Almost immediately after the Supreme Court's decision in Roe v. Wade, Idaho Senator Frank Church sponsored a rider to the Health Programs Expansion Act of 1973--now known as the Church Amendment--that guaranteed health care professionals who were opposed to abortion the right to opt out of the procedure. (The Church Amendment technically applied only to institutions receiving federal funds, but today that means nearly all hospitals). A complex web of additional "conscience" laws, at both the federal and state level, have followed. In principle, such freedom of conscience seems highly desirable in a liberal society. As I have written elsewhere, when patients have easy access to alternate providers, there is no reason to force objecting health care practitioners from their jobs. For example, if Wal-Mart has two pharmacists on duty, one who holds religious objections to emergency contraception and the other who does not, it does not seem unreasonable to ask the non-objector to fill such a prescription. Of course, the situation is entirely different when there is only one pharmacist on duty. In the case of abortion, the current shortage of providers justifies a limited waiver of conscience exemptions as applied to the training of new OBGYNs. If we do not act, women may find themselves in a position similar to that of the criminal defendant who in theory has the legal right to counsel, but cannot find any lawyer willing to take her case.
Obviously, it is not realistic to force currently-practicing OBGYNs either to perform abortions or to hang up their forceps. Unless we wish to create a nationwide shortage of all obstetricians, we will have to grandfather in abortion opponents like Tom Coburn and Ron Paul. But that is very different from requiring future OBGYNs to take part in elective terminations during their training--at least as long as the shortage of providers continues. By analogy, we might permit a lone Scientologist to enter a psychiatriac residency program, despite his religious opposition to the pharmacological treatment of mental illness, but we would not allow thousands of Scientologists do so, if the result were a national shortage of prescribers. Otherwise--and I am reluctant to put ideas into the minds of abortion opponents--the most effective way to curtail reproductive freedom in the United States would be to have anti-choice activists enter medical school en masse and later crowd pro-choice physicians out of obstetrics training programs.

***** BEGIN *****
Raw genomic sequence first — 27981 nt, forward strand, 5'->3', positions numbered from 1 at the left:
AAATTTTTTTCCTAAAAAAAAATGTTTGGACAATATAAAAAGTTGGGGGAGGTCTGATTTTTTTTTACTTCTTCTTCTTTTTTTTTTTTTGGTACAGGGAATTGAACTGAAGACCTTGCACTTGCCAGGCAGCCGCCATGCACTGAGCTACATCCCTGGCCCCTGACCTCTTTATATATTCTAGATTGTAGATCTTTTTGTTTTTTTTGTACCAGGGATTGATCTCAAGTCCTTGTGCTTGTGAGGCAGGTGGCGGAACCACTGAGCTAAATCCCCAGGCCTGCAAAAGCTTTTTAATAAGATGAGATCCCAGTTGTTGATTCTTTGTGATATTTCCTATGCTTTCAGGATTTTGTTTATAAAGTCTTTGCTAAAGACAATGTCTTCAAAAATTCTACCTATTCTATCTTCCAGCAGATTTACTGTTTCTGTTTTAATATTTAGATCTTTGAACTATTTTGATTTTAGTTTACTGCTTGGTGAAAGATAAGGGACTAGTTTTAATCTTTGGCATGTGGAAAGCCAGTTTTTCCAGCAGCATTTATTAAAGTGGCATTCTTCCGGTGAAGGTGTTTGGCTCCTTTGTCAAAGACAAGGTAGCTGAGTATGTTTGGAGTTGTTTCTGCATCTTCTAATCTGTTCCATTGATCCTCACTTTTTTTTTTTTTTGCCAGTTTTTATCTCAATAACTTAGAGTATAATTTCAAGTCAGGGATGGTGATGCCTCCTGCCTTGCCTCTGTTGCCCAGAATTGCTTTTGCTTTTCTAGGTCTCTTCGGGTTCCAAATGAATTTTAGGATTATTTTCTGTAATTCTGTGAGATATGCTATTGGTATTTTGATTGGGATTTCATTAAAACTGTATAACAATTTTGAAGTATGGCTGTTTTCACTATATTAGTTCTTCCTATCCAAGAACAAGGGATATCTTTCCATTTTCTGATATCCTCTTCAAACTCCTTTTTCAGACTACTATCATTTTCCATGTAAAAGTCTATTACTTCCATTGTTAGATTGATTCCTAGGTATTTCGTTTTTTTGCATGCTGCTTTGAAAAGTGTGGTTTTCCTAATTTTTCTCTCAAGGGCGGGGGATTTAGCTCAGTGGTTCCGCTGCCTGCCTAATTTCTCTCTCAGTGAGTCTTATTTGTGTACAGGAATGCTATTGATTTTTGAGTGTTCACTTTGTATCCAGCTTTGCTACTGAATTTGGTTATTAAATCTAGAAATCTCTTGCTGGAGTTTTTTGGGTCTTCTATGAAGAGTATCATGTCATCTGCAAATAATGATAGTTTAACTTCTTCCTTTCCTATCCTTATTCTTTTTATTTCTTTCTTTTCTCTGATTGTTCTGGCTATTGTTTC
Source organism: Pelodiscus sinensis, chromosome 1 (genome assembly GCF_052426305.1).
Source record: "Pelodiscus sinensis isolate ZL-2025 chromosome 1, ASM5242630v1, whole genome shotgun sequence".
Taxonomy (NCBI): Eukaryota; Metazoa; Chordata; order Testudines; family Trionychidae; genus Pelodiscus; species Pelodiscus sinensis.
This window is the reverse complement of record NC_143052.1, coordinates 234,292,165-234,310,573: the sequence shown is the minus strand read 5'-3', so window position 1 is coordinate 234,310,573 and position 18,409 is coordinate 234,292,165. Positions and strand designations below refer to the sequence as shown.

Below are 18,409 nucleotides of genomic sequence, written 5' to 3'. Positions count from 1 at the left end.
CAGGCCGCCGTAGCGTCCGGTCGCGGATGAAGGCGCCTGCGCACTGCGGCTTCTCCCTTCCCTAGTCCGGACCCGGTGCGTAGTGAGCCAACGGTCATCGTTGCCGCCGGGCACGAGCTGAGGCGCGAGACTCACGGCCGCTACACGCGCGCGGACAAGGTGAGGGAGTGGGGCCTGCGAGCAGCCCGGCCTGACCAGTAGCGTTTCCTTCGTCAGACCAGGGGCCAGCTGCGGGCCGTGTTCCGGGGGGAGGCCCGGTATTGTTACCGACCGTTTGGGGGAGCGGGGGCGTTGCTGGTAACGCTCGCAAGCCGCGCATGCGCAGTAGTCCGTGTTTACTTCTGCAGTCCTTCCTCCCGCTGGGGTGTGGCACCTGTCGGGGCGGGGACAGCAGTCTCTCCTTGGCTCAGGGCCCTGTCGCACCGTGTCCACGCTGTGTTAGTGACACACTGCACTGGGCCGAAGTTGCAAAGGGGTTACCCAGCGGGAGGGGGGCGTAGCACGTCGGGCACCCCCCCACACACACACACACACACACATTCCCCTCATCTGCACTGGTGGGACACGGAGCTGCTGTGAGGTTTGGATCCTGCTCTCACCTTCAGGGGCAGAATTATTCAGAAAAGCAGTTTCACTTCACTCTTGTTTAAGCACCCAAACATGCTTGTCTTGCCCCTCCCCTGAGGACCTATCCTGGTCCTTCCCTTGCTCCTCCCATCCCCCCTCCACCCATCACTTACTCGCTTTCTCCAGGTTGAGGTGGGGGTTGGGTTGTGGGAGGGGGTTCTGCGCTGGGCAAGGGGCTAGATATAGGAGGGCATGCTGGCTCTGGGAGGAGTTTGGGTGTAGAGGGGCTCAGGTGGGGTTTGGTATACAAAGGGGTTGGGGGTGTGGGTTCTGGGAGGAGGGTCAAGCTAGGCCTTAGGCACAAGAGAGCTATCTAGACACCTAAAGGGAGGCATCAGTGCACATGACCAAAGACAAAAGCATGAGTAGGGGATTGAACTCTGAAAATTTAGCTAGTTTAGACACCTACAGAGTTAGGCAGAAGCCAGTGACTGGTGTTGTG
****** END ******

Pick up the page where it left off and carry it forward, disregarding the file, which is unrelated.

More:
I feel strongly that individuals who believe that life begins at conception and individuals who believe that life begins at birth--as well as individuals who believe that life begins before conception or after birth--should have an opportunity to express their ideas in the marketplace. Our society will only achieve meaningful enlightenment through civil discourse. Those individuals who believe I am wrong about these issues should have every right to convince me that my views are mistaken or my values are misguided. However, philosophical disagreement does not give one the right to generate a public health crisis. The courts are a good place to battle over constitutional rights; the wombs of often desperate women are not. So while one has every right to oppose abortion, one should not necessarily have a right to do so while occupying the scarce and precious position of an obstetrics resident that instead could be allocated to a potential provider. We hear much talk in progressive circles about a pro-choice litmus test for future Supreme Court justices. Yet without a pro-choice litmus test for future obstetricians, who serves on the federal bench may no longer matter.